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Bronx Co-op Proves That You Don’t Have to Be Rich to Go Green

Bill Morris in Bricks & Bucks on May 4, 2022

Grand Concourse, The Bronx

Energy efficiency, South Bronx co-op, solar panels, dual fuel, domestic hot water, co-op board.

(Clockwise from top left): the Sherman Terrace Co-op in the South Bronx; the rooftop solar panels; the new dual-fuel burner; copper piping on the new domestic hot water system; infrastructure.

May 4, 2022

Derek Jones, board president at the Sherman Terrace Co-op in the South Bronx, was determined to prove that a building doesn’t have to be rich to be energy-efficient. And so at his no-frills, working-class co-op, Jones embarked on a campaign to convince his fellow board members and shareholders that they, too, could cut energy usage and carbon emissions. It has been an uphill struggle.

It began, shortly after Jones joined the board in 2019, with a refinancing of the underlying mortgage that set aside $665,000 for capital projects. Based on an energy audit by EN-POWER Group, an energy engineering consultancy, Jones had a long wish list.

“I quickly realized I wanted to push change because people were complaining but nobody ever did anything about it,” Jones says. “I was into green energy, so I went to events and learned about energy alternatives. Then I came back and told the board we need to do these things. I wanted to get ahead of violations and chase grants from NYSERDA (the New York State Energy Research and Development Authority).”

Sherman Terrace, a 66-unit, postwar brick building, has a large retiree population. There was initially resistance to Jones’s ambitious agenda, so he sought to improve communications by posting a monthly newsletter on walls and online, and by publicizing notices through texts and emails. “Some of the old people are resistant,” Jones says, “but improved communication lowered a lot of their anxiety.”

It was time to get to work. A new burner was installed, enabling the boiler to run on natural gas instead of #2 oil. A separate domestic hot water system meant the boiler did not have to run year-round. LED lights were installed in common areas, and shareholders were encouraged to make the switch inside their apartments. Nearly 600 LED bulbs were installed, along with energy-efficient shower heads and faucets. The maraschino on this green sundae was insulating and resurfacing the roof before installing 318 solar panels.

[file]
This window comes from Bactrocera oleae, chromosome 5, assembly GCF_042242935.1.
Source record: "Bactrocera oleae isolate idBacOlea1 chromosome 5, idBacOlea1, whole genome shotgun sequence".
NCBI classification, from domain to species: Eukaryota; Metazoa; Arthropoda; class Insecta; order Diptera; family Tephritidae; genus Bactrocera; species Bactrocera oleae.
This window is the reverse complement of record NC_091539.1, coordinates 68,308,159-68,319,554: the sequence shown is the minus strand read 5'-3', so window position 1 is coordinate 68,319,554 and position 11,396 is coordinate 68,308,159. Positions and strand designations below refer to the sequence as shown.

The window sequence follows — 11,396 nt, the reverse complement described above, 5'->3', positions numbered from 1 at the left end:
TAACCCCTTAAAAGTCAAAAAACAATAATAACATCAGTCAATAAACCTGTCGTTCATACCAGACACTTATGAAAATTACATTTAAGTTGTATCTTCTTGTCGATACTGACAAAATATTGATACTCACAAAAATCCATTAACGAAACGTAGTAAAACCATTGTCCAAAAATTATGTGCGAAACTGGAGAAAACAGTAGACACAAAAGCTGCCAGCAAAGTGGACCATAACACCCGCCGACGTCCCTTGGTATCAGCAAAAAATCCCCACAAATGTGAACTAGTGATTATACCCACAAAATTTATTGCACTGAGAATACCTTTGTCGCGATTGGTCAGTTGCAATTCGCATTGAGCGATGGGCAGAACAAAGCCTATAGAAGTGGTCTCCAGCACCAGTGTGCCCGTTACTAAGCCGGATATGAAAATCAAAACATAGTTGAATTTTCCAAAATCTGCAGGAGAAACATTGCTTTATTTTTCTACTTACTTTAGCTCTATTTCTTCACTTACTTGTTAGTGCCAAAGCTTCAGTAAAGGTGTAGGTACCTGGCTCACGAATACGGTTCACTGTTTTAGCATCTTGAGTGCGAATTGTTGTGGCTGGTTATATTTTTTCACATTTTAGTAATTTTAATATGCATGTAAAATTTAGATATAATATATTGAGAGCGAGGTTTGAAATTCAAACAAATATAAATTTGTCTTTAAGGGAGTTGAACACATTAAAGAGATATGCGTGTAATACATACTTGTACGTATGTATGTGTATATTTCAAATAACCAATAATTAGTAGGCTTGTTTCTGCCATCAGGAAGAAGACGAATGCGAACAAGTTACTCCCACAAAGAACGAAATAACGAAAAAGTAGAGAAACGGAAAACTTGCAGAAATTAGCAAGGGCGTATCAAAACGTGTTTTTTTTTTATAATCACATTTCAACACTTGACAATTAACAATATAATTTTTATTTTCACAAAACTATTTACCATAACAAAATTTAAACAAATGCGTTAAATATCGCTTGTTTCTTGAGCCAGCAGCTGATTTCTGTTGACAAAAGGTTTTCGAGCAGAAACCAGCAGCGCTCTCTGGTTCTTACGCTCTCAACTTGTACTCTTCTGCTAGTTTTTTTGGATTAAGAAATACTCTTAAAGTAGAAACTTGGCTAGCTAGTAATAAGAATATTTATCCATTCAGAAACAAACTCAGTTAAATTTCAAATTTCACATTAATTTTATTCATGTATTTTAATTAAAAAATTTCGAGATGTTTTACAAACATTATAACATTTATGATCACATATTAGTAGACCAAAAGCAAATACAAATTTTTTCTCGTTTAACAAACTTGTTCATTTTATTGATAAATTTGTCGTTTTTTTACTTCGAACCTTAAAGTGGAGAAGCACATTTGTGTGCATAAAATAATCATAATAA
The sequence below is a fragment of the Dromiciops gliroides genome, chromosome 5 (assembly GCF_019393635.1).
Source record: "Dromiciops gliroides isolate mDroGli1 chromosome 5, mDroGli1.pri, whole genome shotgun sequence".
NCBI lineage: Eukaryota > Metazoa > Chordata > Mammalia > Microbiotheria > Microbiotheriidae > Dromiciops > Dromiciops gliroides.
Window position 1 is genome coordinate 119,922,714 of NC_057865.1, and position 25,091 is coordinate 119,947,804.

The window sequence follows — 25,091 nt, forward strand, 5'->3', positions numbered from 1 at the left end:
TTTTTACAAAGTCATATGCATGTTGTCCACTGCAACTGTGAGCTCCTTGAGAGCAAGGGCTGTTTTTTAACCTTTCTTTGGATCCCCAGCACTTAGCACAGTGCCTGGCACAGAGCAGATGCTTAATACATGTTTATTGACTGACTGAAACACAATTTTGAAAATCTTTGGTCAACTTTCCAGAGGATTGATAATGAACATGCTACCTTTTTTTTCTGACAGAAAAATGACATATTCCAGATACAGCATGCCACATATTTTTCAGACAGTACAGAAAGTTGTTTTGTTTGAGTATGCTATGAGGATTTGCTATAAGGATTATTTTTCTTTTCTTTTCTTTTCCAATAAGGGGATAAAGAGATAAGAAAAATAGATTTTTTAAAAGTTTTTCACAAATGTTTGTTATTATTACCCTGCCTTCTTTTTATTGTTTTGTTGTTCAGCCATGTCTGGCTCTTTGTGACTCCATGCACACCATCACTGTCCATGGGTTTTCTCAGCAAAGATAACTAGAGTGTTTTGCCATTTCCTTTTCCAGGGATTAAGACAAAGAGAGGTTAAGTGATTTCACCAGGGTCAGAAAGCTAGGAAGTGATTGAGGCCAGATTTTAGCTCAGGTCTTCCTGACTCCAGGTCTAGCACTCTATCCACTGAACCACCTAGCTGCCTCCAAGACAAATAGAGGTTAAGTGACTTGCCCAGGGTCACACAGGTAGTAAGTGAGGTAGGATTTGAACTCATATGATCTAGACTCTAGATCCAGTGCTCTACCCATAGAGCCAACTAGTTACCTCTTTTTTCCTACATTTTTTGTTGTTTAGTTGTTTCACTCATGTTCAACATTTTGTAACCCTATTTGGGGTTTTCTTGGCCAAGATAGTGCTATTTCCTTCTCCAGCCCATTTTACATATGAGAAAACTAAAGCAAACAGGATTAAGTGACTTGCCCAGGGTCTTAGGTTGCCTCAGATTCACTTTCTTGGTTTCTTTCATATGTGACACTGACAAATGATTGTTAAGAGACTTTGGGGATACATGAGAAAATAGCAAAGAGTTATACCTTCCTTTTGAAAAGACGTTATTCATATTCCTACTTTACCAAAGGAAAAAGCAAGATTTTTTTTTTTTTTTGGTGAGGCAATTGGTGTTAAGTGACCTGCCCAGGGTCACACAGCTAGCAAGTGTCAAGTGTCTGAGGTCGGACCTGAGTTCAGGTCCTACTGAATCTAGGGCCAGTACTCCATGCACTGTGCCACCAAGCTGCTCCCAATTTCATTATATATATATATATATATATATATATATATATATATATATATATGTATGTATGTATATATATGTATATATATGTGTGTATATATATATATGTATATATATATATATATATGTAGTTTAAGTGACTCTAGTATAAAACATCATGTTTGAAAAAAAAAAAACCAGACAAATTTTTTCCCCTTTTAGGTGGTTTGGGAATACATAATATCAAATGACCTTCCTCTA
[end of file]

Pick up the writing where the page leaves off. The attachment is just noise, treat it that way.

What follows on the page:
The solar panels now provide about 30% of the building’s electricity, and in 2021, their first full year of operation, they shaved $28,000 off the co-op’s Con Ed bill. But Jones wasn’t satisfied. The board embarked on a program to install an electric submeter in every apartment — which meant the building’s electricity bill would no longer be baked into the maintenance but would be the responsibility of individual shareholders. 

“Now that people are responsible for paying for their own electricity, the hope is that they’ll use less,” Jones says. “Some people hated me for it, but it was the right thing to do.”

The co-op’s energy-efficiency letter grade, based on annual benchmarking of energy and water usage, has leaped from a low C to an A.

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Thomas Morrisson, director of energy management at En-Power Group, has been working with Sherman Terrace for the past three years. He notes that here, as in most buildings, a motivated individual sparked the push for greater energy efficiency.

“Derek wanted his building to be an example of what low- and middle-income co-ops can do,” Morrisson says. “These improvements aren’t just for fancy co-ops. Responsibility has to be taken by co-op and condo boards to drive these projects, get the property manager involved and bring in the right professionals. At Sherman Terrace, Derek is the champion. The rest of the board has bought into what he’s trying to do. They wouldn’t be approving these projects otherwise.”

Jones isn’t finished. He hopes to install water-conserving toilets, and once the savings kick in he hopes the shareholders will be able to pocket their property tax abatements rather than having the money funneled into the co-op’s operating budget.

“It’s hard for people to be patient,” Jones says. “Though we’re saving on our energy costs, their maintenance costs haven’t gone down yet. If we keep a balanced budget, that’ll take a couple of years. I’ll feel so much better when people see the changes. But,” he adds, “I have to be patient, too.”


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